- But we have already discussed this issue in the Assembly, as well as with the Council of Nobles and key points were established, Knud interrupted.
    - I know that, the king said, visibly irritated by my brother’s intrusion, but I’ve changed my mind about some of them.
    - But you can’t do that, not before…
    - Silence! I am king, I decide what I want when I want and all will listen. Those who don’t can go to Hell.
    - Sire, please, the cardinal intervened. Knud has a point; there are certain aspects that we cannot change on a whim, even a king’s whim.
    - I have to agree, Sire, Jon also spoke. Representatives from all areas of importance are required present if capital decisions are to be taken, at least, if we are not to bring this to the Council.

    I was surprised. I looked at my brother puzzled, asking he made some kind of sense out of all this talk. As the Heir Apparent, he had of course been present at the Council meeting, as well as Harald and Admiral Jon, whereas I hadn’t. I had waited in the Assembly hall with the other Lords of Denmark that didn’t hold Council seats. I knew they had talked about various administrative issues as well as the apparent uprising in the south and Erik’s situation; then the king spoke:

    - Indeed, Jon, you are right. Cardinal Harald, do you not represent the Church?
    - I do, but what does this have to do with anything?
    - Admiral Jon, are you not one of the proud Danish nobles, member of the Council of Nobles as well as commander of our fleets?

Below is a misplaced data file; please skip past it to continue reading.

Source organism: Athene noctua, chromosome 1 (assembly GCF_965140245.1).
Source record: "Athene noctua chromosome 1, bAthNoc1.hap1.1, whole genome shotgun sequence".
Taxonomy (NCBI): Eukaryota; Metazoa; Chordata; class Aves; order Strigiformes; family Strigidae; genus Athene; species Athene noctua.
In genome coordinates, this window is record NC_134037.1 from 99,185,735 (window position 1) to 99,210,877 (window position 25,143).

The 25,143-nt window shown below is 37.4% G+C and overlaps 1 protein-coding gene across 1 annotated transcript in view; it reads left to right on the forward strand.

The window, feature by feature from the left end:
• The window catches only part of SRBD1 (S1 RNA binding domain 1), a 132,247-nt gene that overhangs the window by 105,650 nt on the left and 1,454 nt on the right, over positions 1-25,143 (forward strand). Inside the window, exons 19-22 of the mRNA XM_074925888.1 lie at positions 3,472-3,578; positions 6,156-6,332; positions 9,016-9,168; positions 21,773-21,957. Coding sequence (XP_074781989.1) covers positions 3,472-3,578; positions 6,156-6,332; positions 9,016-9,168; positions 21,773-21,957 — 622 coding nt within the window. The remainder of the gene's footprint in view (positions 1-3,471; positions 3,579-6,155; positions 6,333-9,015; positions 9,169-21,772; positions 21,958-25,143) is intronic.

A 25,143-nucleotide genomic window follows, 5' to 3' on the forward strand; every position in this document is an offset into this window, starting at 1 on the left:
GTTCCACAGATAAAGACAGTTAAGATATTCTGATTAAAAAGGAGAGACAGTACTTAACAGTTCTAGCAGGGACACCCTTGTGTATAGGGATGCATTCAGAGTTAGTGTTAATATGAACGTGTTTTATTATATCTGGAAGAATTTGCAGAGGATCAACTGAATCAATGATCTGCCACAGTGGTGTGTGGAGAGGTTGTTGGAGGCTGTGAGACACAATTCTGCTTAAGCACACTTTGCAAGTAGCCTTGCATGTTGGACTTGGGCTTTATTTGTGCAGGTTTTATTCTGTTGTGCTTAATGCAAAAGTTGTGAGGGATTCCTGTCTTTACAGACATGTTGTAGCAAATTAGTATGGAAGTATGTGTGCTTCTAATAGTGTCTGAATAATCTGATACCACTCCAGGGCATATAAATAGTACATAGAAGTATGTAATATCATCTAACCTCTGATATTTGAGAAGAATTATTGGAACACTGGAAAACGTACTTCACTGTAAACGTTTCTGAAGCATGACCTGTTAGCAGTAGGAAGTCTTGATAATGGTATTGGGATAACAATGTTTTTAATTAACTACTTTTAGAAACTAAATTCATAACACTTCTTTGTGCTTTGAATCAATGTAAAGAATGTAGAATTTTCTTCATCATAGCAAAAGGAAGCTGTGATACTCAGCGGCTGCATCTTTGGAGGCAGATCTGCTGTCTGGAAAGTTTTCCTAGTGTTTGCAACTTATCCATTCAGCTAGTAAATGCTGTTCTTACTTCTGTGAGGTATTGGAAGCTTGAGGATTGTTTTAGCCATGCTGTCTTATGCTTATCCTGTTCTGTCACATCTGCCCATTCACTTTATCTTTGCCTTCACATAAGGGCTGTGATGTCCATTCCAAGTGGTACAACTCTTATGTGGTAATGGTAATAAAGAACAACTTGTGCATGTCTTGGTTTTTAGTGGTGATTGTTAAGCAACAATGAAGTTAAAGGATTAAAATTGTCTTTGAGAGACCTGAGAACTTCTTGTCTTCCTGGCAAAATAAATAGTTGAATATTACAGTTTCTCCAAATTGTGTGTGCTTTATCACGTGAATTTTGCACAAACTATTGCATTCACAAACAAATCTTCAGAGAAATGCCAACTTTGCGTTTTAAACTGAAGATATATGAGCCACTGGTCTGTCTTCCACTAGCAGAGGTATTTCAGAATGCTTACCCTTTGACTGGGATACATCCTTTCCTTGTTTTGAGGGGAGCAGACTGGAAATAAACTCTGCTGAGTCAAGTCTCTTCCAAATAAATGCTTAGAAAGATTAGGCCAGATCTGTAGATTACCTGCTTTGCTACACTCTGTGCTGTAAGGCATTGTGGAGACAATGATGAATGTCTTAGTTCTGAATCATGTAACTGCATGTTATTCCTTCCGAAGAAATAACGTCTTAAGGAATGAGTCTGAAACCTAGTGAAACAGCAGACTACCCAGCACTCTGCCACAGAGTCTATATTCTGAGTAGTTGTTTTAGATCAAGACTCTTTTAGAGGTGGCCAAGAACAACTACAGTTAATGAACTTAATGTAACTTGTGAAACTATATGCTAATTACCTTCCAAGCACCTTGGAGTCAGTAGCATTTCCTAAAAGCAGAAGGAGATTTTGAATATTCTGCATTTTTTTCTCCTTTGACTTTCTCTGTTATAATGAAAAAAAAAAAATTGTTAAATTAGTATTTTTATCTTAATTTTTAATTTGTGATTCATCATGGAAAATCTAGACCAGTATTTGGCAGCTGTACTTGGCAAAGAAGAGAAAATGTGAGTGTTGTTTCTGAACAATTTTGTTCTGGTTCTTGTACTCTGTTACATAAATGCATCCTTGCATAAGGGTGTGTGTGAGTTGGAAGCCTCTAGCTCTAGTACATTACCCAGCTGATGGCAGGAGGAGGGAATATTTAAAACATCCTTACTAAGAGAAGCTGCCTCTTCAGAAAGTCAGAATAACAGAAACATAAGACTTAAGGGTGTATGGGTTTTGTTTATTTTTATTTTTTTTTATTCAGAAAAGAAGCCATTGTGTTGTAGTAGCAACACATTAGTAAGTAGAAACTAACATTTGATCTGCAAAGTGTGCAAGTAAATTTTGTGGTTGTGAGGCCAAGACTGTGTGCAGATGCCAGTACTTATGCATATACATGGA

- I am, Jon replied swiftly.
    - Prince Knud, are you not an accomplished governor with deep knowledge of all administrative areas as well as the Heir to the Crown of Denmark?

    Knud remained silent against this new provocation from our father.

    - Right then, the king continued. Prince Magnus, are you not one of our most promising military commanders?
    - I hope I will be, yes.
    - You see, dear Jon, I have here with me, now what was it you said “representatives of all areas of importance”, the king said jovially. Thus, we can now proceed. Call this the King’s Small Council if it makes you feel better, he turned to Knud.

    Nobody protested as they surely knew it would have been to no avail.

    - First order of business, the king said after emptying his cup of wine, is administration. As I really do hate these matters and would rather tend to other issues, I decided that tomorrow, Knud will be invested officially as the governor of Arhus. As he already fulfils most of the tasks, I presume there are no objections.